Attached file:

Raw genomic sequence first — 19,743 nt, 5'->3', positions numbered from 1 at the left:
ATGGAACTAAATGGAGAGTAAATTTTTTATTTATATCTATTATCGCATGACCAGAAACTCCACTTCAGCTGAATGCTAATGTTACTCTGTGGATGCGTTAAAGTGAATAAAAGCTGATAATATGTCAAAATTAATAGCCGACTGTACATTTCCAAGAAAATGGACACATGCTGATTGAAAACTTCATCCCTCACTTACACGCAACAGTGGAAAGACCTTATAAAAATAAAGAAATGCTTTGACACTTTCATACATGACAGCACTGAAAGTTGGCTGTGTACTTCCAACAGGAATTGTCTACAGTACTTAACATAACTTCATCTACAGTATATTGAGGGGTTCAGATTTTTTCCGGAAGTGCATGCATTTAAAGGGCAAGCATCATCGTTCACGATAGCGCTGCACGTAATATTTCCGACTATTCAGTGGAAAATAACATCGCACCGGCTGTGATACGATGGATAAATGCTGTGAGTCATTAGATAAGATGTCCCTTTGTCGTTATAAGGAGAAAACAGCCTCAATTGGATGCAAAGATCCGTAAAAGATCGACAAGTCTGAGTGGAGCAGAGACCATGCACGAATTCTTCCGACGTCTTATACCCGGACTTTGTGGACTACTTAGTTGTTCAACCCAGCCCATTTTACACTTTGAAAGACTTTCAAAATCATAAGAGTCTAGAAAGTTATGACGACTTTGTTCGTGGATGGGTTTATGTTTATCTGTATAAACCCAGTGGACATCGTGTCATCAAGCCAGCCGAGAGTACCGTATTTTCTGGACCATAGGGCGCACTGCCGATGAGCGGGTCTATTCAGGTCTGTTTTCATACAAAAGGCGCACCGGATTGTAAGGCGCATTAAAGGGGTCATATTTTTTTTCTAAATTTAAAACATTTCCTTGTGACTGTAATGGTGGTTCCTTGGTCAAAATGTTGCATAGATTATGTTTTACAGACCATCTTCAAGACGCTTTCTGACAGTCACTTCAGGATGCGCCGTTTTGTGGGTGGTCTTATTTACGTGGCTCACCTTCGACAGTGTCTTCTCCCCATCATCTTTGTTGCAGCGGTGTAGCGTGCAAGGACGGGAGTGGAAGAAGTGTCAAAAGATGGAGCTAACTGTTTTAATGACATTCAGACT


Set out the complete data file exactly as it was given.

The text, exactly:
Raw genomic sequence first — 19,743 nt, 5'->3', positions numbered from 1 at the left:
ATGGAACTAAATGGAGAGTAAATTTTTTATTTATATCTATTATCGCATGACCAGAAACTCCACTTCAGCTGAATGCTAATGTTACTCTGTGGATGCGTTAAAGTGAATAAAAGCTGATAATATGTCAAAATTAATAGCCGACTGTACATTTCCAAGAAAATGGACACATGCTGATTGAAAACTTCATCCCTCACTTACACGCAACAGTGGAAAGACCTTATAAAAATAAAGAAATGCTTTGACACTTTCATACATGACAGCACTGAAAGTTGGCTGTGTACTTCCAACAGGAATTGTCTACAGTACTTAACATAACTTCATCTACAGTATATTGAGGGGTTCAGATTTTTTCCGGAAGTGCATGCATTTAAAGGGCAAGCATCATCGTTCACGATAGCGCTGCACGTAATATTTCCGACTATTCAGTGGAAAATAACATCGCACCGGCTGTGATACGATGGATAAATGCTGTGAGTCATTAGATAAGATGTCCCTTTGTCGTTATAAGGAGAAAACAGCCTCAATTGGATGCAAAGATCCGTAAAAGATCGACAAGTCTGAGTGGAGCAGAGACCATGCACGAATTCTTCCGACGTCTTATACCCGGACTTTGTGGACTACTTAGTTGTTCAACCCAGCCCATTTTACACTTTGAAAGACTTTCAAAATCATAAGAGTCTAGAAAGTTATGACGACTTTGTTCGTGGATGGGTTTATGTTTATCTGTATAAACCCAGTGGACATCGTGTCATCAAGCCAGCCGAGAGTACCGTATTTTCTGGACCATAGGGCGCACTGCCGATGAGCGGGTCTATTCAGGTCTGTTTTCATACAAAAGGCGCACCGGATTGTAAGGCGCATTAAAGGGGTCATATTTTTTTTCTAAATTTAAAACATTTCCTTGTGACTGTAATGGTGGTTCCTTGGTCAAAATGTTGCATAGATTATGTTTTACAGACCATCTTCAAGACGCTTTCTGACAGTCACTTCAGGATGCGCCGTTTTGTGGGTGGTCTTATTTACGTGGCTCACCTTCGACAGTGTCTTCTCCCCATCATCTTTGTTGCAGCGGTGTAGCGTGCAAGGACGGGAGTGGAAGAAGTGTCAAAAGATGGAGCTAACTGTTTTAATGACATTCAGACT